A blog about an actress, silent film, and the Jazz Age; with occasional posts about the Ziegfeld Follies, Denishawn, Frank Wedekind and Lulu, Hollywood, Weimar Germany, and film history, as well as other locales, topics and times with references to books, comix, music, art, and history, as written by Thomas Gladysz.
Sharped eyed fan Ray Zantarski found Louise Brooks on the 1940 census. And, he was kind enough to send me a scan. I believe this is our Louise Brooks, as the location, place of birth, age, and prior place of residence all line-up. The page depicted below is the page from the 1940 census which records Brooks as a resident of Los Angeles. See line 13.
When the availability of the census was first announced earlier this year, I tried looking through Kansas records (knowing Brooks had returned home around that time), but couldn't really find my way through the records and gave up. I figured I would wait until the census became keyword searchable.
However, as is indicated on the above form, the census was conducted in early 1940, while Brooks was still living in Los Angeles. And that is why she is recorded in the California records - with her residence being given as 1317 N Fairfax Ave in Beverly Hills. As the census page indicates, Brooks lived in an apartment building. She lived in unit #3, and paid $55.00 per month in rent. (That was an average amount for the street, where renters also listed on the census page paid between $40.00 and $60.00 per month.) Here is a Google street view of the address. I don't know if this is the same building or not, though it looks possible.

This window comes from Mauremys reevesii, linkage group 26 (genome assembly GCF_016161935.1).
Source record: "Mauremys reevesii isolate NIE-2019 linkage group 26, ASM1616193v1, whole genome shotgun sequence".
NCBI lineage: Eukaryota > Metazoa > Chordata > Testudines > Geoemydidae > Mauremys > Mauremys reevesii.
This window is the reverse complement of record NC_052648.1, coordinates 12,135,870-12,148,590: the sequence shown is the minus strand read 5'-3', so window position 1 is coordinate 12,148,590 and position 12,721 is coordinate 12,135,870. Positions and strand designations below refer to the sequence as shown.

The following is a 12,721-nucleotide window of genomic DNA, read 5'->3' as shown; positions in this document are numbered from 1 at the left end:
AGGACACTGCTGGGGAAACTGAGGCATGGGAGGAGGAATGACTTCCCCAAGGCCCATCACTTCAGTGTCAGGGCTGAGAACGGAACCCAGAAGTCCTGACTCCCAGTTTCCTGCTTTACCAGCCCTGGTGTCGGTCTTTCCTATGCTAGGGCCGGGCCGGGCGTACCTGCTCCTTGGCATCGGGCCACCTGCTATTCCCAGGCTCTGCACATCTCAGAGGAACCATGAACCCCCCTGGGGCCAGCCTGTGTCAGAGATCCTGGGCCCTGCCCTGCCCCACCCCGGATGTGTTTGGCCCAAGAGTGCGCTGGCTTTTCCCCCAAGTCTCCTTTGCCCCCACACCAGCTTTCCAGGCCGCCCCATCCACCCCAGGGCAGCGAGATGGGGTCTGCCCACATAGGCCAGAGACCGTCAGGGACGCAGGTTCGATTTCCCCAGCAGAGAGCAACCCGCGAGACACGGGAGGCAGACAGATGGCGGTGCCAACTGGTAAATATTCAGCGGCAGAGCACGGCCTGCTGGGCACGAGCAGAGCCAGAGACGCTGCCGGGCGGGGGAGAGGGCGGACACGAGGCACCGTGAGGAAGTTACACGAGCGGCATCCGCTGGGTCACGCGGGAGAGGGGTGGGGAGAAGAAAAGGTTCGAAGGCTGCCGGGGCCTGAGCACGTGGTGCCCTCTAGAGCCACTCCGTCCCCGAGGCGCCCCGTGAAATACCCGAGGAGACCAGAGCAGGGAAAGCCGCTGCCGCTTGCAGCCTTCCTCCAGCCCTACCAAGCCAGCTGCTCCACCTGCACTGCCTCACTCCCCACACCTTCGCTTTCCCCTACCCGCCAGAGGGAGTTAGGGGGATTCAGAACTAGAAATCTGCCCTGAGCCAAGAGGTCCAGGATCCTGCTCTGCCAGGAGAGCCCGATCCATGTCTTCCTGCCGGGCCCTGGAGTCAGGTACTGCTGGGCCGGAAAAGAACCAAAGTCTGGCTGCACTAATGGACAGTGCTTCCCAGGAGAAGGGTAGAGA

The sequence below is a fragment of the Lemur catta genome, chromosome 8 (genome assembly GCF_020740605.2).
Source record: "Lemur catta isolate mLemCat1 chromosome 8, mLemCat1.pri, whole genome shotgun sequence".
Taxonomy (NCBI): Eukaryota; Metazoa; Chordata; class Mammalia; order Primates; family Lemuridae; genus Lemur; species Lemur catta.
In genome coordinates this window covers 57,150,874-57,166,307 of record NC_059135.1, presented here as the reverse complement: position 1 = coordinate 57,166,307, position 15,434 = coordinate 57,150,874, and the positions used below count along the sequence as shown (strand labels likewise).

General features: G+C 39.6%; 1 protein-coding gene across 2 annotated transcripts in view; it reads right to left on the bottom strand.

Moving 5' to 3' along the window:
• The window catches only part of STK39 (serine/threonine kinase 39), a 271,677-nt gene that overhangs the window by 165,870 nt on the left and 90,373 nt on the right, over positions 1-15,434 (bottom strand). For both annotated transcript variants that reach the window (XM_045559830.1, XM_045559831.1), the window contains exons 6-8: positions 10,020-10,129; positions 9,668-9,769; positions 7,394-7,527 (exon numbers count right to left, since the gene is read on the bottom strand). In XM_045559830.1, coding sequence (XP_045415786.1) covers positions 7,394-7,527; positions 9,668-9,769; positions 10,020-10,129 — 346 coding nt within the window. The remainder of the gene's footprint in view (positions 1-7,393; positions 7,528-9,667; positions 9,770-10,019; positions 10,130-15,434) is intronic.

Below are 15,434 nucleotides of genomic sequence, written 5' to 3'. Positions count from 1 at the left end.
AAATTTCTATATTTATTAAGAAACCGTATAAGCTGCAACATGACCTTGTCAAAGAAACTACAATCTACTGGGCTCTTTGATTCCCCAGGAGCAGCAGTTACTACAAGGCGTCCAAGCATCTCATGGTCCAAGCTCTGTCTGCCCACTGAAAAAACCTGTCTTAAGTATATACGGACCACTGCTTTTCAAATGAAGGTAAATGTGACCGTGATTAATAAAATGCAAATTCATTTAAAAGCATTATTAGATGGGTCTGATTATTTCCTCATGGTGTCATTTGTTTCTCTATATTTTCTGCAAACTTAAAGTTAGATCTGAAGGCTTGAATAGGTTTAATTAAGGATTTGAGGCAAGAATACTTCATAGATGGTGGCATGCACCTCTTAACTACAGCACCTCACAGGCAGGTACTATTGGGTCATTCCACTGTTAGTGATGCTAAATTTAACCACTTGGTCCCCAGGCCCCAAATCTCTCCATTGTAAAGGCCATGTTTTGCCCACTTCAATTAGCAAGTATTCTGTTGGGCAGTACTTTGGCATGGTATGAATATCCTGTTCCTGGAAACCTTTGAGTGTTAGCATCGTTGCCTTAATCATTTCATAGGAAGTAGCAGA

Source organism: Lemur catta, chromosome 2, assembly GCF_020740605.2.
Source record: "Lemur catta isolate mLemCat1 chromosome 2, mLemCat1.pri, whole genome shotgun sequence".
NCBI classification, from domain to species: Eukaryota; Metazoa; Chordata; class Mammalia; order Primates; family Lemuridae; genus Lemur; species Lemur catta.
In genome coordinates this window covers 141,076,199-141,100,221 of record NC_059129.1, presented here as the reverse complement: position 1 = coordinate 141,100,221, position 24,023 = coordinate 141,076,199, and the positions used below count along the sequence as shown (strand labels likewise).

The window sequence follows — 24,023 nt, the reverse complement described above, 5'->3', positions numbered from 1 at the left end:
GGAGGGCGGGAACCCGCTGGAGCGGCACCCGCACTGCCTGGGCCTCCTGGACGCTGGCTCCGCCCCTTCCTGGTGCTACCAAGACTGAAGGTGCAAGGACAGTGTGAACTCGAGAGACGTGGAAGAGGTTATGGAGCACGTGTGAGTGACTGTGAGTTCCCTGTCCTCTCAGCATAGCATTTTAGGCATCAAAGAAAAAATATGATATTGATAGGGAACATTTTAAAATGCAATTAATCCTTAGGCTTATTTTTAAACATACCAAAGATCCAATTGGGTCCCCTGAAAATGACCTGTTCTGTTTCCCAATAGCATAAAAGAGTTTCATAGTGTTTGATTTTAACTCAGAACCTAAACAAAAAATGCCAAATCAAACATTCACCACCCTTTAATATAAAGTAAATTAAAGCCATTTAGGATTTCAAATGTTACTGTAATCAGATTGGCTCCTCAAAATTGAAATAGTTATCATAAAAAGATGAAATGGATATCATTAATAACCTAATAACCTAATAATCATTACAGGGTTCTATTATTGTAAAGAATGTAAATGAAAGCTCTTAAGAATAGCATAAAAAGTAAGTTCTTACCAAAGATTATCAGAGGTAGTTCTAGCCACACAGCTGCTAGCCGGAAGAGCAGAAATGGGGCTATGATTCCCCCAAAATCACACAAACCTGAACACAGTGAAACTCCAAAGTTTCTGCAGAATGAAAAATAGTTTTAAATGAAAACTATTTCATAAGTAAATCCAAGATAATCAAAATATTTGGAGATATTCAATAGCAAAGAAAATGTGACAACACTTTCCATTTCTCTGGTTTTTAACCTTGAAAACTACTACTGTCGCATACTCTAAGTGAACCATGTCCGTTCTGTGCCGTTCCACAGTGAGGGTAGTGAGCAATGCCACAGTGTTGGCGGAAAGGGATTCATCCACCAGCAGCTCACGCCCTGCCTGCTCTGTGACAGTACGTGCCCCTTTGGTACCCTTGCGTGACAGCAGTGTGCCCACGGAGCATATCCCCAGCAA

Her neighbors in her apartment building included a couple in unit #1, Denison and Lillian Clift. His occupation was listed as an "independent moving picture" writer. San Francisco-born Denison Clift was a prolific writer and less prolific director of films who got his start in the silent era. He directed a handful of films in England starring Fay Compton, perhaps the best known being A Bill of Divorcement (1922). Other of his British silents were Demos (1921) and Sonia (1921), both of which included Evelyn Brent. (Brooks and Brent appeared in two films together.) Today, Clift's best known film may be The Mystery of the Marie Celeste (1935), starring Bela Lugosi, Gibson Gowland, and Clifford McLaglen, the brother of Victor McLaglen. [In the United States, The Mystery of the Marie Celeste is known as Phantom Ship.]
Denison Clift during the filming of The Mystery of the Marie Celeste
Another of Brook's neighbors in her apartment building was a 30 year old Russian-born freelance musician named Arcady Konchester, who lived in unit #4. He is credited with performing on Dick Haymes and Bing Crosby records. I believe he was a violinist, and in 1935 performed in Singapore under the name Arkady Konchester. Mason and Alice Cline, a couple in their mid-fifties who came from Stockton and who lived in unit #2, managed the apartments.
What's especially interesting about this census record is that Brooks occupation is listed as "copy writer" in the magazine field. Her income for 1939, however, was given as none - and Brooks was listed as unemployed.
Except for "Hints for Dancers" - the series of text-heavy advertisements which ran in local newspapers which Brooks likely helped write, the former film star is not known to have written or published anything at this period in her life. Her listing as a "copy writer" may have been aspirational. (Once she returned to Kansas, Brooks did write and self-published a booklet titled The Fundamentals of Ballroom Dancing.)
These bits of information beg the question. How did Brooks get by? Did someone else support her? Or did she have a part-time job for which she did not declare any income?